Enjoying Those Cornflakes? Why Some Employers Are Watching You Chew
Is there such a thing as being too safe?
"Mr. Bennett says he sometimes tracks his lunch treks, noting on his safety card how he will control for every possible threat on the way, from flights of stairs to the busy intersection outside the office."Is this due to adiagnosed disorder, such as obsessive compulsive disorder, or an anxiety disorder? No. He's simply following safety protocol as spokesman for Rio Tinto Kennecott Mine, according to the Wall Street Journal.
I've visited Kennecott Mine, and it is a fascinating and dangerous place with an intense need for safety protocols. But, when people who work across town, in an office building, have to document daily "safety hazards" such as eating bread, it becomes ridiculous.
And, that is the problem, right there. Safety is extremely important, but when we we do not differentiate between real safety hazards (being run over by a mining machine, handling dangerous chemicals) and normal life (eating bread, crossing a street) what happens is we stop taking the real safety hazards as seriously. It's not that choking isn't a true danger. It is. But, the chances of an adult employee choking are very, very small. Most choking deaths happen to small children and the elderly. It's doubtful that safety conscious companies employee many 3 year olds or many 86 year olds (although, they may employ some of the latter).
So, what's wrong with having your employees write down that they took small bites and avoided bread as a way to show how safety conscious they are? Well, not only does it distract them from actual work that needs to be accomplished, it makes us start to believe safe things (eating lunch)aremore dangerous thanthey areand truly dangerous things (operating mining equipment) areless danger than they truly are. If we have to document both activities the same way, we start to think they are equal. They are not. And it should be absolutely critical to remind employees that they are not equal.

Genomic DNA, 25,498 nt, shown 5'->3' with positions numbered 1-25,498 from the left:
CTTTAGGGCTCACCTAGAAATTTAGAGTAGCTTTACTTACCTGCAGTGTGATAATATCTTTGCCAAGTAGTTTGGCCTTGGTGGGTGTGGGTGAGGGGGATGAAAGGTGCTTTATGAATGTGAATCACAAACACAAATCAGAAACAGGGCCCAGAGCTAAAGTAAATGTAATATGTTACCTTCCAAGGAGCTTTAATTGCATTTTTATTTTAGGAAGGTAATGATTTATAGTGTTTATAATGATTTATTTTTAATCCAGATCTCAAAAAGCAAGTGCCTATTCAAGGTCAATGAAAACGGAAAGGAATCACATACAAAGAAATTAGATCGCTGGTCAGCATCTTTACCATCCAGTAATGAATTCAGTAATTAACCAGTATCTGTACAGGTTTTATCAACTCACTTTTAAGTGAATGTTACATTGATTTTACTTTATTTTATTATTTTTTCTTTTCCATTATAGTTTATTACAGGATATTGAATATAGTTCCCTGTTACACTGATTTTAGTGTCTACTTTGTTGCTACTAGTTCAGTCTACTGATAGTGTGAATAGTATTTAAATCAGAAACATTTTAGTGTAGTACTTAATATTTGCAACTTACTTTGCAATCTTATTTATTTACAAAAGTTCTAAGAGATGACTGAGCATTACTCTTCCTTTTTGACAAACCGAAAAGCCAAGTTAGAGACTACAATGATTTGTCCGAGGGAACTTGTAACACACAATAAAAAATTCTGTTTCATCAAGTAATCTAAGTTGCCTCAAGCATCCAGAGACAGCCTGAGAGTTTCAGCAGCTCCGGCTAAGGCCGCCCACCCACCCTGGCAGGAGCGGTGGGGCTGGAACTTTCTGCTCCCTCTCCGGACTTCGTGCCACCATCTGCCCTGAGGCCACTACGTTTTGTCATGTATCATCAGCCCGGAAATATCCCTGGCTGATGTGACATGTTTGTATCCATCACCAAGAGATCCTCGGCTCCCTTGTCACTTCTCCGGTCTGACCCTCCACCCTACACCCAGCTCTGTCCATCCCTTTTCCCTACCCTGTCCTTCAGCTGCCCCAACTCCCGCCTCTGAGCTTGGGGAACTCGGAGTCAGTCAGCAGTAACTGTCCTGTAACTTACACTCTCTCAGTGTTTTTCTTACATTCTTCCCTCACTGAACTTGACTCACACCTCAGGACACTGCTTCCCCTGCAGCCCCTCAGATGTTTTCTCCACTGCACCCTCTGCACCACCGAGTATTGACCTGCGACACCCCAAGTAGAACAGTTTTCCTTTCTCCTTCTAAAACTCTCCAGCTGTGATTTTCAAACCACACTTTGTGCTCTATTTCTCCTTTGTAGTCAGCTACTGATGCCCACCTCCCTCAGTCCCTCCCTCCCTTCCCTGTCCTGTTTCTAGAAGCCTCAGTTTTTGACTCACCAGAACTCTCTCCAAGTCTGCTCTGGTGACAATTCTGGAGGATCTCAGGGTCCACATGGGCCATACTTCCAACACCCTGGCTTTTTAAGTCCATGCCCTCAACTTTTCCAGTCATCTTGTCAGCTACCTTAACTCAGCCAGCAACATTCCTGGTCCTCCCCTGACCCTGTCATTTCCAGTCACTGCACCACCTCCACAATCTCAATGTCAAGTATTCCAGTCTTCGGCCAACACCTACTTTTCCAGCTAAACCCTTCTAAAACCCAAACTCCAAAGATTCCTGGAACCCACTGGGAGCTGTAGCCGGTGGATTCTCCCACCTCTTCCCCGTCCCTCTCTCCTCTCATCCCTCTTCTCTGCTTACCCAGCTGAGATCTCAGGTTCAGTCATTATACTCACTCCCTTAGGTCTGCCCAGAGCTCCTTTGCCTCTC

I understand why companies do this. They want to be able to document, should an employee be injured at work, that they've done everything in their power to prevent such accidents. Got it. They want to lower workman's compensation claims. They want a safe work place environment. But, at what cost?
Not only does having your employees document every possible safety hazard throughout the day take time, you have to have someone to coordinate these efforts, document the documentation and follow up on every little thing. If you aren't going to follow up, then you're just opening yourself up for greater lawsuits should something happen. (They knew there was a cord between the printer and the outlet, yet no one covered it up! They knew it was a danger. Here are 14 cards written by employees saying it was atripping hazard!)
It also makes your employees not trust you as much when you speak of real dangers. And why should they? If I've got to sit down each day and figure the safety hazards of my job (typing on a non-ergonomic keyboard can lead to carpal tunnel syndrome, holding my phone with my shoulder so I can type with both hands can lead to neck problems, sitting too long in one place can lead to blood clots in my legs), I'm going to laugh at the ridiculousness of the whole thing. So, when I get the 42nd memo documenting a "safety hazard" I'm not likely to read it, even though this particular one may actually contain something critical.
The Wall Street Journal writes:
Corporate safety consultants and executives point out that strict rules for office safety can reduce injuries, cut down on workers' comp costs, make employees more aware of the dangers their colleagues in the field are facing and promote teamwork.
Yes, strict rules for safety can reduce injury. This is why we require steel toed shoes in manufacturing areas, make sure that that all lab workers wear the proper protective gear, and give our fork lift operators training. We don't spend our time focusing on the things that aren't as critical.
Most companies, of course, aren't this safety conscious. This is a good thing. The last thing we want to do is turn our workplaces into the ridiculous places our schools are, with their zero tolerance policies. Instead, we want to focus on what is really important. Keep in mind that the office environment is a very safe one. No need to induce panic. Or document that you'll go down the stairs slowly and hold onto the railing.
SUZANNE LUCAS | Columnist
Suzanne Lucas spent 10 years in corporate human resources, where she hired, fired, managed the numbers, and double-checked with the lawyers.